In pics: Authorities warn US’ tallest dam may collapse, thousands evacuated
Residents below the tallest dam in the United States near Oroville in Northern California were ordered to evacuate immediately on Sunday after authorities said an auxiliary spillway was in danger of imminent collapse.
Almost 200,000 people were under evacuation orders in northern California on Monday after damage to the overflow channel of the tallest dam in the United States raised fears the spillway could collapse.
The reservoir of the Oroville Dam, located 120km north of the state capital Sacramento, had been completely full after several weeks of heavy rain.
The dam itself was not in danger of collapse, the California department of water resources said, but there were major fears over the emergency spillway due to erosion damage on its concrete top after water began pouring over it on Saturday.
Authorities were releasing 100,000 cubic feet (2,830 cubic meters) of water per second from the main spillway, bringing down the level of reservoir Sunday so that there was no more flow into the emergency channel.
Although the immediate threat had passed, the evacuation order remained in place as authorities evaluated the state of not just the auxillary spillway but also the concrete-lined main spillway, which was damaged as well with a large gash caused by recent heavy volume.
California governor Jerry Brown asked the federal emergency management agency on Friday to declare a major disaster due to flooding and mudslides brought on by the storms.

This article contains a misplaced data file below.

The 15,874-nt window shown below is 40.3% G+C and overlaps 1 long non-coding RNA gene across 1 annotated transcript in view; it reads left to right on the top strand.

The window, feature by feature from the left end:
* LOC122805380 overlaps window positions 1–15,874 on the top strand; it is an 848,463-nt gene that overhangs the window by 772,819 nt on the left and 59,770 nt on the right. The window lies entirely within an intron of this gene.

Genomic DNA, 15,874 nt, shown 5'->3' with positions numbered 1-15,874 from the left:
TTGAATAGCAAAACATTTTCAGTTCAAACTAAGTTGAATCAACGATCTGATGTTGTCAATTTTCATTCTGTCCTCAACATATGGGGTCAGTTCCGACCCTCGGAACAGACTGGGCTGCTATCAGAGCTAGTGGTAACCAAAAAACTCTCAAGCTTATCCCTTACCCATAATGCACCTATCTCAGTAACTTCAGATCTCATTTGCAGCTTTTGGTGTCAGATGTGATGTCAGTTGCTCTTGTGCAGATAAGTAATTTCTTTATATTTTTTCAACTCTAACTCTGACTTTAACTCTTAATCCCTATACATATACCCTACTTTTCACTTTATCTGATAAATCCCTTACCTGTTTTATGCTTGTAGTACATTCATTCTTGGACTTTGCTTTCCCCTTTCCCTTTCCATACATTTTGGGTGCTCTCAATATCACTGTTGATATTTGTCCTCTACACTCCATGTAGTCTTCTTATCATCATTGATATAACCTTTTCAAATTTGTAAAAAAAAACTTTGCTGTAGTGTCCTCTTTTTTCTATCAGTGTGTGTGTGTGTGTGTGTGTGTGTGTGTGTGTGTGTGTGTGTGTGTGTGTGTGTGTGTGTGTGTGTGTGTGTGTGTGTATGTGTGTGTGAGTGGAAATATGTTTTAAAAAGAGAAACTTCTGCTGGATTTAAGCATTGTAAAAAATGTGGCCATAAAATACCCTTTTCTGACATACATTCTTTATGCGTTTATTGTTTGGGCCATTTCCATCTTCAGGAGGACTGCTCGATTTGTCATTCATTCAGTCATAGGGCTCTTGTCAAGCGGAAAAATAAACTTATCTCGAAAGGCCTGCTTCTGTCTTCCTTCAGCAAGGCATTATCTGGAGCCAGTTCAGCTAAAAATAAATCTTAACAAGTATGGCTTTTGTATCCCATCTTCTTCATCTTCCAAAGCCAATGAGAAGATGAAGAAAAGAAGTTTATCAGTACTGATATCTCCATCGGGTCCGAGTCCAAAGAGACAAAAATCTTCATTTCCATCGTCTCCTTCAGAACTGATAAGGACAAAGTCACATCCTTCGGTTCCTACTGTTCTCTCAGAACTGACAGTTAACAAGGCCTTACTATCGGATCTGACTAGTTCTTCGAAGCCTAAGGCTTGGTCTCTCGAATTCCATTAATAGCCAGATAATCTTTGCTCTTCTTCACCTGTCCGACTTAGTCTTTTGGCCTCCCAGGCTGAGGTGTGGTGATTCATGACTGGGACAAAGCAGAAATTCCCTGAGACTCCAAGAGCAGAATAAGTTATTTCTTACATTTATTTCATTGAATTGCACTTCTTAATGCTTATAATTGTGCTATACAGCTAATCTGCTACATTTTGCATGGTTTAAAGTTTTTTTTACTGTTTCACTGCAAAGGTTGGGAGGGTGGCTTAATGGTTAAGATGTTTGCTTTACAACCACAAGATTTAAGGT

“I’ve been in close contact with emergency personnel managing the situation in Oroville throughout the weekend. It’s clear the circumstances are complex and rapidly changing,” he said in a statement.
The earth fill dam is just upstream and east of Oroville, a city of more than 16,000 people.
Helicopter footage from news station KCRA showed water pouring down the auxiliary spillway, which is parallel to the main spillway.
At 770 feet high, the structure, built between 1962 and 1968, is the tallest dam in the United States, besting the famed Hoover Dam by more than 40 feet.
In a Facebook post ordering the “immediate evacuation” of low-lying areas of the city of Oroville as well as downstream communities, the Butte County Sheriff’s department warned that a “hazardous situation is developing with the Oroville Dam auxiliary spillway.”
The water flowed through a gorge to a secondary reservoir, which was also very full, before draining into the Feather River that runs through Oroville, a city of about 20,000 people.
About 188,000 people in downstream communities had been ordered to flee on Sunday afternoon as water was still gushing over the top of the wide auxiliary spillway.
This is the first time in the dam’s history that water has flowed above the overflow channel. The structure is expected to face further strain in the coming months as northern California faces its wettest ever winter.